For my daughter’s 2nd birthday, a friend and her four-year-old daughter came to the party and stayed the night. Upon arriving for the party, the little girl—I’ll call her Beth—surveyed each of the three pizzas I had ordered and then announced she would eat none of it. “I only eat cheese pizza,” she said. I pointed out that one was, in fact, a cheese pizza. She examined it again, and proclaimed, “I don’t eat THAT kind of cheese pizza.” This routine was more or less repeated at dinner and breakfast the next day. Needless to say, Beth spent a very hungry afternoon and morning at our house.
My parents made their share of mistakes, but one thing they did right was to expect me to eat whatever they set before me. Liver and onions. It did not matter. I could eat it. I could starve. So I ate it. And nowadays, I adore well-cooked liver and onions. We raise our two children the same way. Here’s a perfectly good meal. You may choose to eat it, or you may choose to go to bed hungry. And there have been nights like that. “I’m hungry!” they cried. “I’m always hungry, too, when I don’t eat a good dinner. But there will be a good breakfast in the morning.” Hunger was a consequence of their own choice to refuse the food set before them.
Let’s face it. I have seen parents act like short-order cooks, rushing around the kitchen trying to find something their kid will eat. “I don’t want that,” the kid says, and the negotiations begin. At that point, the child is firmly and completely in charge of the parent. What an amazing power! And with what caprice do they wield it. “I’ll only eat that if you cut it into diamond shapes.” A picky eater—and a power struggle—is born.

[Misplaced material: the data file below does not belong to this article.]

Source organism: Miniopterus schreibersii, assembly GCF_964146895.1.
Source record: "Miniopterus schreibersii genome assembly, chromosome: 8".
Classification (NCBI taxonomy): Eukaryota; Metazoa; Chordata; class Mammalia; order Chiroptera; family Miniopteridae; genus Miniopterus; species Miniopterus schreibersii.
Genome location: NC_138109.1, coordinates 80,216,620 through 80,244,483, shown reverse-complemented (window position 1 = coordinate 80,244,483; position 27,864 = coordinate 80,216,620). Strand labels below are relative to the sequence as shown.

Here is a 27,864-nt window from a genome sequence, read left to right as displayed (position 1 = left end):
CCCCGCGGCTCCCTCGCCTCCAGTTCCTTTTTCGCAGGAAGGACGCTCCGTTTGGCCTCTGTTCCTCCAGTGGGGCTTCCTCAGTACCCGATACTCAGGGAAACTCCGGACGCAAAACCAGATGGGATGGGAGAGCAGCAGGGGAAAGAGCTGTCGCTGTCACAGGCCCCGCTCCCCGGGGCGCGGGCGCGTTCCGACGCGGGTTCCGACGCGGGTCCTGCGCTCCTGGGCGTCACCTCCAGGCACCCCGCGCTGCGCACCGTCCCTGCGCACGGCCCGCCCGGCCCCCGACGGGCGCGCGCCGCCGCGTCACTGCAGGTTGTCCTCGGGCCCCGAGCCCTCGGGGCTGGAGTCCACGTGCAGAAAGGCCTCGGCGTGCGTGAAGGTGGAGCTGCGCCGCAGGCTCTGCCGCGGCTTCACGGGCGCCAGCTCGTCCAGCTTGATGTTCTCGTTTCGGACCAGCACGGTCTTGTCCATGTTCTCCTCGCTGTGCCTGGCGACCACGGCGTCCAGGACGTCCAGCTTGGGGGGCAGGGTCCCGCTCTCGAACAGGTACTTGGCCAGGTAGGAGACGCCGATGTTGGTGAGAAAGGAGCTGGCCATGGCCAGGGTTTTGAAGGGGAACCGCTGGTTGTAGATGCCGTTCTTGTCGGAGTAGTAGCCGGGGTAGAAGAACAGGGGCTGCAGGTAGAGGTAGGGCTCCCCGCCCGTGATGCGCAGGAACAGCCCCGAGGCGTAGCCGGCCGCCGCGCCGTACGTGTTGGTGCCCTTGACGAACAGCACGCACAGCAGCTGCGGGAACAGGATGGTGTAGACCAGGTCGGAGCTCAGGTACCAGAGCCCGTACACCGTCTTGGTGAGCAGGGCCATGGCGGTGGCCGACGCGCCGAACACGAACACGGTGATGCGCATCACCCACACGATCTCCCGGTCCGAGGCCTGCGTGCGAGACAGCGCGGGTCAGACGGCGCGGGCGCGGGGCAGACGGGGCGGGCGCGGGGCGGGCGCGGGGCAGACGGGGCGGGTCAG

Of course, not everyone likes all foods. “I am not fond of that,” we teach our children to say, if they are asked directly about something they don’t like. There will be things in life that we are not fond of, but picky eaters are, quite simply, a privileged first-world problem.
If you’re reading this, you’re probably one of those privileged first-worlders. What would you like for dinner? Wow, you get a choice. In some parts of the world, it might be gruel yesterday, gruel today, and gruel tomorrow. But you get a CHOICE. You can go to the grocery store and buy whatever appeals to you, if you have the cash. You can go out to a restaurant and sample cuisine from around the world.
Unless you’re poor, in which case you have to make your food stamps carry you until the end of the month. You have to buy the cheapest foods you can find, which will be heavily subsidized junk carbohydrates, most likely. Salad? You wish. And if you put on any extra weight eating that stuff, well, folks can judge you all the more harshly over their surf ‘n turf.
I freely admit that I am bothered by seeing food wasted. I freely admit that I can’t stand to put good food in front of someone only to have it spurned. No doubt, I was starving in more than a few previous lives, and it just hurts my heart, particularly when so many people are hungry. According to Feeding America, 20% or more of the child population in 37 U.S. states and Washington, D.C. were “food insecure” in 2011, which is a fancy way of saying “frequently hungry.” That’s one in five kids. Given that one in five of my children’s classmates are probably hungry on any given day, it’s hard for me to have sympathy for picky eaters. There are starving kids in China… Yeah, and here at home, too.